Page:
We are also very pleased to have our new associate, David Sibley, DMD, join us as of January 2020. Dr. Sibley’s experience with zygomatic implants will now allow us to offer more treatment options for patient’s with severe resorption of the maxillary arch.
What do you think is unique about your practice?
Our practice is differentiated from others by our emphasis on implementing digital technology to improve patient outcomes. We are able to shorten treatment times, reduce cost, and often reduce the number of procedures for patients.
What has been your biggest challenge?
Personally, my biggest challenge is maintaining a healthy work/life balance.
I feel the biggest challenge in implant dentistry is establishing clear lines of communication between the surgeon, restoring doctor, and restoring lab technician. Our solution is to provide effective and clear communication. This is done by what I like to call “file sharing.” Since all of our implants are placed under some form of guidance, every patient has a preoperative work-up appointment. During this appointment, we acquire the necessary CBCT, intraoral scans, and 2D photos. In larger, more complex cases, we will also acquire a 3D facial scan. This allows us to plan in a restoratively driven manner. The idea of “file sharing” is to send our preoperative information to the restoring dental laboratory to assist in the restoration design. The technicians are the true artisans in the process and should be given more information than an impression to guide them in the design and fabrication.
What would you have become if you had not become a dentist?
Well, that changes from time to time, but today if I weren’t an oral surgeon, I would like to be a part-time personal trainer and part-time CAD/CAM technician. Lately, I have been obsessed with the X,Y,Z coordinate system. LOL.
What is the future of implants and dentistry?
The future of implant dentistry is customized, patient-specific, provisional components for our implant cases. These components allow realistic emergence profiles to be contoured. With guided surgery, we can now design and fabricate the provisionals prior to the actual implant surgery. The components can then be placed day of surgery with little to no adjustments. It is not uncommon in my practice to perform an extraction, immediate implant, and insertion of a lab-designed and fabricated provisional component all in under 1 hour.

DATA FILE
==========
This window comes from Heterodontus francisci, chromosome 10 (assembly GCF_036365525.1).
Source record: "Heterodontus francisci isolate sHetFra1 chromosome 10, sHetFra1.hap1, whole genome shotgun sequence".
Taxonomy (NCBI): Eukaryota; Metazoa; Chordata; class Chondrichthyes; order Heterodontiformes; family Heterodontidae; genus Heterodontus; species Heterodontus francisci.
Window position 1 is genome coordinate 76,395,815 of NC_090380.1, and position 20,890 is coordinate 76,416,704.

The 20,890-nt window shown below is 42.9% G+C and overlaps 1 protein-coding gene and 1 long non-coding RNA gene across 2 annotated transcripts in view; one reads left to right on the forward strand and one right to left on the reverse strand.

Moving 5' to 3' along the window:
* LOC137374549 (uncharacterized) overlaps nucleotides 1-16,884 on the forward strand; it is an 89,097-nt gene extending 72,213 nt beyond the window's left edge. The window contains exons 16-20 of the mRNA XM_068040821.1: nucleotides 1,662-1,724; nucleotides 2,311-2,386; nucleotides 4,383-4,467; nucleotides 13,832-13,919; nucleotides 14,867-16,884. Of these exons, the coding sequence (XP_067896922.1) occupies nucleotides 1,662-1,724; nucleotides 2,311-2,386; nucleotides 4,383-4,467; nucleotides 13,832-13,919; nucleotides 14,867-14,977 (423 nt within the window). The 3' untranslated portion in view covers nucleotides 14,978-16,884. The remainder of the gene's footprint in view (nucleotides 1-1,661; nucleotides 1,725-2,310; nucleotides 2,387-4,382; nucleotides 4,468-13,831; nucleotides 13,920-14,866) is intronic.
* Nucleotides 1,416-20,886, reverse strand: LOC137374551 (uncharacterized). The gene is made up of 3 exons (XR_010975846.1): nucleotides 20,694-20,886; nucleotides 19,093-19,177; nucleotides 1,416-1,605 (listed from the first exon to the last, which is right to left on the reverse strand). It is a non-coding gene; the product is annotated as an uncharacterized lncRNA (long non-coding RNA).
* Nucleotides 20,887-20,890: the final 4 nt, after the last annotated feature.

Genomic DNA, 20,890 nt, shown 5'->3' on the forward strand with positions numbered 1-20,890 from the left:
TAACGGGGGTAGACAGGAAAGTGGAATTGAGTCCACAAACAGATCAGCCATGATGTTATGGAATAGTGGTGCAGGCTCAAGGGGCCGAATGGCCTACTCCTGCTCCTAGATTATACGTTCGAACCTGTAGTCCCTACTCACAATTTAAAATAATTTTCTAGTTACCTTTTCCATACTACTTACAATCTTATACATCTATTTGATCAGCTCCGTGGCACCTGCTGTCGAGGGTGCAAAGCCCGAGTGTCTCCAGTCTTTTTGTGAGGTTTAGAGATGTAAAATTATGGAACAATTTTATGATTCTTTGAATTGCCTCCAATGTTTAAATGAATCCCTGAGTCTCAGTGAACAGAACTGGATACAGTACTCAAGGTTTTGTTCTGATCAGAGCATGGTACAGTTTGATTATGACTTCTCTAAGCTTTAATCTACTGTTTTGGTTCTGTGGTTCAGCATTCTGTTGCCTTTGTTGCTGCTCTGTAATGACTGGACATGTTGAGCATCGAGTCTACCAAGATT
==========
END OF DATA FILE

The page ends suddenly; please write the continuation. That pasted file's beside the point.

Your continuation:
What are your top tips for maintaining a successful specialty practice?
- Stay current, and do not be afraid to invest in technology that you feel will enable you to improve your outcomes. Happy patients make a great referral base.
- Surround yourself with quality people, and function as a team. This allows us to provide the best possible service to our patients. Our team members are the best asset to our practice, and they truly excel in their positions. We all contribute to the office culture and find many ways to have fun together.
- Develop a solid social media campaign that displays your practice’s personality. We have also been able to share our cases with dental professionals through a new, free continuing education platform named Implant Compare.
What advice would you give to a budding implant dentist?
Base your training and reading in science that follows evidence-based medicine. Have a vision, believe in it, and continue to pursue your goals.
What are your hobbies, and what do you do in your spare time?
When outside the office, I try and devote my time to my amazing wife and four boys. I also enjoy reading and dedicate time for personal improvement by going to the gym every morning before work. This helps me mentally prepare for the day ahead.
Editor’s call to action
Combining dental training in many areas includes using dynamic navigation in implant surgery. Read Dr. Hartman’s continuing education article (and take the quiz to obtain two credits if you are a subscriber).